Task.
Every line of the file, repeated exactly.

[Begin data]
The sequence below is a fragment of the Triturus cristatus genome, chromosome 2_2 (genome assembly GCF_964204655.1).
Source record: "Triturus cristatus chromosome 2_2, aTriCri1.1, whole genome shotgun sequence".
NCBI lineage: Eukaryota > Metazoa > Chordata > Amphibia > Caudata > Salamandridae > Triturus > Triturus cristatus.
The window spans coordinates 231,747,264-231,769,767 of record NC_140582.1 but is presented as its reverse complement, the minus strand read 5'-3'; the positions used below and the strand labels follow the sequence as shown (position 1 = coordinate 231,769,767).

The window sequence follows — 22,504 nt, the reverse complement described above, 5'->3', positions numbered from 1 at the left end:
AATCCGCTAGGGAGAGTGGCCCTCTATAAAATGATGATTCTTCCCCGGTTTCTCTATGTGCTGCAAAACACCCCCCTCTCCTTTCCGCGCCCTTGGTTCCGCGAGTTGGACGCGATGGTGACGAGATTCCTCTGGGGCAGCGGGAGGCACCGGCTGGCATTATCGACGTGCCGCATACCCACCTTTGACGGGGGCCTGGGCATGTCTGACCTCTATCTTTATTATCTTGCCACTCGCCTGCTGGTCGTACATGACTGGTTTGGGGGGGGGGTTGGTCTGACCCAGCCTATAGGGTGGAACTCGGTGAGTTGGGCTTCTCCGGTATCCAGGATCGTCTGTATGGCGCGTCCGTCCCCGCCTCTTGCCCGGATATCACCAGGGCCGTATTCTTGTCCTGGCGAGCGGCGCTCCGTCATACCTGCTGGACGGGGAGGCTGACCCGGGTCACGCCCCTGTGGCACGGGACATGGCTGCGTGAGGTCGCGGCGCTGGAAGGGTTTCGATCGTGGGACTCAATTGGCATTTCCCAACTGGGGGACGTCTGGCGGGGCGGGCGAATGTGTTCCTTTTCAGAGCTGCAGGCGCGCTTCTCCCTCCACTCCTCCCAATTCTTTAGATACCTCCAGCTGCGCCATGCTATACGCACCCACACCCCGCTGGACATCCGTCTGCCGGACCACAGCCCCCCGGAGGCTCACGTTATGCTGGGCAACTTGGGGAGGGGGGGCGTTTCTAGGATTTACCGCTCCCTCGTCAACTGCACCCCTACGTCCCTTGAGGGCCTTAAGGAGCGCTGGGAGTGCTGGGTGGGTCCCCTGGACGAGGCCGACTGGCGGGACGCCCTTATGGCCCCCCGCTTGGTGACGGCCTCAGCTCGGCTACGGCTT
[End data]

The sequence below is a fragment of the Triturus cristatus genome, chromosome 2_2 (genome assembly GCF_964204655.1).
Source record: "Triturus cristatus chromosome 2_2, aTriCri1.1, whole genome shotgun sequence".
NCBI lineage: Eukaryota > Metazoa > Chordata > Amphibia > Caudata > Salamandridae > Triturus > Triturus cristatus.
The window spans coordinates 231,747,264-231,769,767 of record NC_140582.1 but is presented as its reverse complement, the minus strand read 5'-3'; the positions used below and the strand labels follow the sequence as shown (position 1 = coordinate 231,769,767).

The window sequence follows — 22,504 nt, the reverse complement described above, 5'->3', positions numbered from 1 at the left end:
AATCCGCTAGGGAGAGTGGCCCTCTATAAAATGATGATTCTTCCCCGGTTTCTCTATGTGCTGCAAAACACCCCCCTCTCCTTTCCGCGCCCTTGGTTCCGCGAGTTGGACGCGATGGTGACGAGATTCCTCTGGGGCAGCGGGAGGCACCGGCTGGCATTATCGACGTGCCGCATACCCACCTTTGACGGGGGCCTGGGCATGTCTGACCTCTATCTTTATTATCTTGCCACTCGCCTGCTGGTCGTACATGACTGGTTTGGGGGGGGGGTTGGTCTGACCCAGCCTATAGGGTGGAACTCGGTGAGTTGGGCTTCTCCGGTATCCAGGATCGTCTGTATGGCGCGTCCGTCCCCGCCTCTTGCCCGGATATCACCAGGGCCGTATTCTTGTCCTGGCGAGCGGCGCTCCGTCATACCTGCTGGACGGGGAGGCTGACCCGGGTCACGCCCCTGTGGCACGGGACATGGCTGCGTGAGGTCGCGGCGCTGGAAGGGTTTCGATCGTGGGACTCAATTGGCATTTCCCAACTGGGGGACGTCTGGCGGGGCGGGCGAATGTGTTCCTTTTCAGAGCTGCAGGCGCGCTTCTCCCTCCACTCCTCCCAATTCTTTAGATACCTCCAGCTGCGCCATGCTATACGCACCCACACCCCGCTGGACATCCGTCTGCCGGACCACAGCCCCCCGGAGGCTCACGTTATGCTGGGCAACTTGGGGAGGGGGGGCGTTTCTAGGATTTACCGCTCCCTCGTCAACTGCACCCCTACGTCCCTTGAGGGCCTTAAGGAGCGCTGGGAGTGCTGGGTGGGTCCCCTGGACGAGGCCGACTGGCGGGACGCCCTTATGGCCCCCCGCTTGGTGACGGCCTCAGCTCGGCTACGGCTT